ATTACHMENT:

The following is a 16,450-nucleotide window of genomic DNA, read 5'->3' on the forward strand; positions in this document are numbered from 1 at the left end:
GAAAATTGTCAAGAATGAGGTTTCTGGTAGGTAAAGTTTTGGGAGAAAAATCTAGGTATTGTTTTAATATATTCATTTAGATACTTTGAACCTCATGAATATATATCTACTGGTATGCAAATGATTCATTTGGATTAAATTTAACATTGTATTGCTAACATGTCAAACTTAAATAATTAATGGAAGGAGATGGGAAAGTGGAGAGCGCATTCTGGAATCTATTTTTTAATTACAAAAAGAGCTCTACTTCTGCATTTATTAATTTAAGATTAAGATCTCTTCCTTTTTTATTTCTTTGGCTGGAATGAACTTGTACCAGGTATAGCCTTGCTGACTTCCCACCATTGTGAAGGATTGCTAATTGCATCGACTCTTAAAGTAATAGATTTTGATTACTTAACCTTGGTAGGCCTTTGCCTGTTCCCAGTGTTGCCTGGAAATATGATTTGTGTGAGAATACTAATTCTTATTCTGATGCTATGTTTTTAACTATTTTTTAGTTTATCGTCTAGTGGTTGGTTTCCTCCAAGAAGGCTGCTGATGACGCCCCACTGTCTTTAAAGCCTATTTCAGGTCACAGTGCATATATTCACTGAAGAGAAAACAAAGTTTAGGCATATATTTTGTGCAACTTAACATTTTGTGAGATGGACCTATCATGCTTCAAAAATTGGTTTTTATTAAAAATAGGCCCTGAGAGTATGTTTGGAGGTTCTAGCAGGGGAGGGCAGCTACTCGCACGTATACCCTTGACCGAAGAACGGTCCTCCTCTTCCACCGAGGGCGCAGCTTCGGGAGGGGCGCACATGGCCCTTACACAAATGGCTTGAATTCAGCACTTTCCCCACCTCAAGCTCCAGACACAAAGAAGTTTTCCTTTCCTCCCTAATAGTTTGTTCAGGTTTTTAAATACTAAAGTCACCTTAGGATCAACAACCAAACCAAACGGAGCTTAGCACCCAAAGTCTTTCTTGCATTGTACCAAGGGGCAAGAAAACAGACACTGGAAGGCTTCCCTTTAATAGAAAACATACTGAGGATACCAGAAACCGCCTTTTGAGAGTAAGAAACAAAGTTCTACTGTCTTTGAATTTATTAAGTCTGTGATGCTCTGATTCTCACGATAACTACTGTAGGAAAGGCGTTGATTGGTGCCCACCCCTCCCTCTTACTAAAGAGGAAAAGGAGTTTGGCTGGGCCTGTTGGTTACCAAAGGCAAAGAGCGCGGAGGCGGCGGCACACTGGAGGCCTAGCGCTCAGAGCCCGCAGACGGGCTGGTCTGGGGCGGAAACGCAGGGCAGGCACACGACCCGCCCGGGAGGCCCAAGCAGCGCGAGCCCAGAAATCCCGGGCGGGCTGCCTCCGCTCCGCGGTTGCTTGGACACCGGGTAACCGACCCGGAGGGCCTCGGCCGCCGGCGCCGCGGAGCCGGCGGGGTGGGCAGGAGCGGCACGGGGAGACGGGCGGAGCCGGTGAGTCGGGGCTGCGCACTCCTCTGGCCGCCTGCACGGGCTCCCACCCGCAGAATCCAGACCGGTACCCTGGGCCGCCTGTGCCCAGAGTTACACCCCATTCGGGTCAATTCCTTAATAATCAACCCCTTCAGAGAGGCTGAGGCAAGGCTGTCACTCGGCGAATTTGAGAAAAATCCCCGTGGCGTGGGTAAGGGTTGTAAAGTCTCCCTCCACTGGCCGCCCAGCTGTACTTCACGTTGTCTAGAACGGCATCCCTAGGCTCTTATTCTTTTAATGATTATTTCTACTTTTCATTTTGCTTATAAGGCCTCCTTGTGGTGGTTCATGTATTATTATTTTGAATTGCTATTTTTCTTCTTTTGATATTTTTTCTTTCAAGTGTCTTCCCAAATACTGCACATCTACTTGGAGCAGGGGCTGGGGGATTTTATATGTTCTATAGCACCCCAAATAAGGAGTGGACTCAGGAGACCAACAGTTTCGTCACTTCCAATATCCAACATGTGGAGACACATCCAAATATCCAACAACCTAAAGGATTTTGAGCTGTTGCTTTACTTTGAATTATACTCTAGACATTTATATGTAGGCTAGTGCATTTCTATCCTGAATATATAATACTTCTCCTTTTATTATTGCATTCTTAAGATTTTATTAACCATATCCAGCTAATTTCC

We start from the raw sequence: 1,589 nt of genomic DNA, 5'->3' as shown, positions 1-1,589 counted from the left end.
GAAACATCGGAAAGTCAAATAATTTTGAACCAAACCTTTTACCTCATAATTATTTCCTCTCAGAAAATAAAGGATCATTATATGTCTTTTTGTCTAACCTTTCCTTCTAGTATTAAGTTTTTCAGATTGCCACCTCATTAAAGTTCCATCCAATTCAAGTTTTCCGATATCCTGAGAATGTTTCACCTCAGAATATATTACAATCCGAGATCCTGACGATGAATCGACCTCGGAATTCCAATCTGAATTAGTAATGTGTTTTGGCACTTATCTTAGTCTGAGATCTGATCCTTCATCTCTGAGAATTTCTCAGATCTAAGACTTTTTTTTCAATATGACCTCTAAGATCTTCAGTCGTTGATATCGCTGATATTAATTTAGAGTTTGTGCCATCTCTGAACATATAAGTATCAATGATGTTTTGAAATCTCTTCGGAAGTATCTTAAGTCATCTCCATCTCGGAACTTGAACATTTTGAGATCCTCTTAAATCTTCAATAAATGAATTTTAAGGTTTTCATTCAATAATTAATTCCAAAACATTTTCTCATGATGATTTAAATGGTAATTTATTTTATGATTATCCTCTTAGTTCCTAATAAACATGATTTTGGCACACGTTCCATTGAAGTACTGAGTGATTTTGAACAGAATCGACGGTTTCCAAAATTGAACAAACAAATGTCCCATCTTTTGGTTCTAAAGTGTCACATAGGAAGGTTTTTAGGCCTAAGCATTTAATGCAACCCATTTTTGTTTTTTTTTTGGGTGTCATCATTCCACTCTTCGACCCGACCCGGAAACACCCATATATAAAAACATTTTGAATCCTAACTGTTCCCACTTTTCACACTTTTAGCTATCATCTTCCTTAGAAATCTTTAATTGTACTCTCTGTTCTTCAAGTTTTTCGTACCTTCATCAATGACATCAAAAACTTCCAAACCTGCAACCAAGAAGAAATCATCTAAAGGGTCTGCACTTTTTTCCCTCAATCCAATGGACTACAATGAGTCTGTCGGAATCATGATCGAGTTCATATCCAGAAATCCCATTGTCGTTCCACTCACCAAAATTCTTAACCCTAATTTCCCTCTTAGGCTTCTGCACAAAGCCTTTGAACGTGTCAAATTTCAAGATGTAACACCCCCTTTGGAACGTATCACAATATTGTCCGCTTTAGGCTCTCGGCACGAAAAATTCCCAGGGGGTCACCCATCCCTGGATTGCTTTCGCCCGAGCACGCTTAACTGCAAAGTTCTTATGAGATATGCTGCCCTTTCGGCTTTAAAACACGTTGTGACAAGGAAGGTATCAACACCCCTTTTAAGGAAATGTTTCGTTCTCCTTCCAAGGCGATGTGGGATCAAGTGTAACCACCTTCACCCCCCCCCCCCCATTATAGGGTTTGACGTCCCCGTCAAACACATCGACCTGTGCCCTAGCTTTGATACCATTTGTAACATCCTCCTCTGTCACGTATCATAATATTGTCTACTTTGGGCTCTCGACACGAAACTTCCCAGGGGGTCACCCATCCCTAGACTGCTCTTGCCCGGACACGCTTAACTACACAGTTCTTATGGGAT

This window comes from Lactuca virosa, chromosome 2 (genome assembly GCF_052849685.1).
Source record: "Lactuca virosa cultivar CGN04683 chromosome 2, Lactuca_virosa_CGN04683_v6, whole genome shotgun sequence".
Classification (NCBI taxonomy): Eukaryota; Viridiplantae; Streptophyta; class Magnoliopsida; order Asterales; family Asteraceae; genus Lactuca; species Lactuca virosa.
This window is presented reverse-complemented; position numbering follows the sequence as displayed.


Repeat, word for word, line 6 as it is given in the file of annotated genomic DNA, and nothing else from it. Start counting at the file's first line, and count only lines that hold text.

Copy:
Source record: "Lactuca virosa cultivar CGN04683 chromosome 2, Lactuca_virosa_CGN04683_v6, whole genome shotgun sequence".